It doesn’t matter if you are moving or using long-term storage, proper packing can make life easy when you later try to locate an item packed in one of those boxes.  Before you start packing, make sure you have a pad of paper and pen handy, as well as a permanent marker. If using plastic totes you will also need large labels.

You may want to consider using a mover’s a packing checklist to help you keep track of items. You will also need packing paper, bubble wrap, and possibly towels or old clothes to use as cushioning material in containers. 

Pro Packing Tips

As each box is packed make a list of what is inside. Keep one copy in a master inventory file and put another copy inside the top of the box.  Some people like to keep a third copy available to review inside the storage unit. This makes it easy to find your items and serves as a record in case of theft or damage.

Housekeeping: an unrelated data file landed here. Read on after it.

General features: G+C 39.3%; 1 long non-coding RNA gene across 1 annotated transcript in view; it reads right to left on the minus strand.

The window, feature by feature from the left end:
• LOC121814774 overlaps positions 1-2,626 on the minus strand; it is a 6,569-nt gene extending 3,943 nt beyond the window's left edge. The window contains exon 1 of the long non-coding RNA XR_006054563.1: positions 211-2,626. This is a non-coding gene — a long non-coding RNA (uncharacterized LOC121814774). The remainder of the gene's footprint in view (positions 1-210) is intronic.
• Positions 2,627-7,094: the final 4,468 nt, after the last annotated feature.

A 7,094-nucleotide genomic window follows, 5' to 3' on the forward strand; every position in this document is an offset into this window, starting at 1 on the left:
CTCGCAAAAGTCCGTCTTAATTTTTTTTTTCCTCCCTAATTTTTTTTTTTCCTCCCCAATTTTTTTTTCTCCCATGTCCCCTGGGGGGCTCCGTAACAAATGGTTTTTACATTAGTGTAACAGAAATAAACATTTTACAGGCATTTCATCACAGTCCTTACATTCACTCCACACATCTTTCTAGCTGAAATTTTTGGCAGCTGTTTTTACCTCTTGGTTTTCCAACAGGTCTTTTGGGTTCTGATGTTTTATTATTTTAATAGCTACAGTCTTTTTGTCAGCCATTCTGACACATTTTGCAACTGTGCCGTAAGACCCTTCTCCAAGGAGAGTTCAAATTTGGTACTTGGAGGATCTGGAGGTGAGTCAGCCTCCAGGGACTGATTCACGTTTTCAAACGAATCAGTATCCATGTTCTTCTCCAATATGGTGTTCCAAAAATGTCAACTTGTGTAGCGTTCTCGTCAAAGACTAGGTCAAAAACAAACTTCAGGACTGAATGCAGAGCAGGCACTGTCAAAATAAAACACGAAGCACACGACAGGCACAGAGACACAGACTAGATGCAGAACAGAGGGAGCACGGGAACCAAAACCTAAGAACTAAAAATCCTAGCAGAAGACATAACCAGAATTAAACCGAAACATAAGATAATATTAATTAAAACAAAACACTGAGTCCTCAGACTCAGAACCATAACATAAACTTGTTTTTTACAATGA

Use a black permanent marker to clearly label the outside of each box. This should be done on at least two sides, not the top. This allows you to clearly read labels when the boxes are stacked in the unit.

Seal cardboard boxes with clear packaging tape. Make sure tops are locked securely in place when using plastic totes.

In addition to a general reference to the contents, the label should list what room in the house the contents belong in or the person whose belongings are inside. Further labeling can include “fragile” or “this side up” if contents are breakable.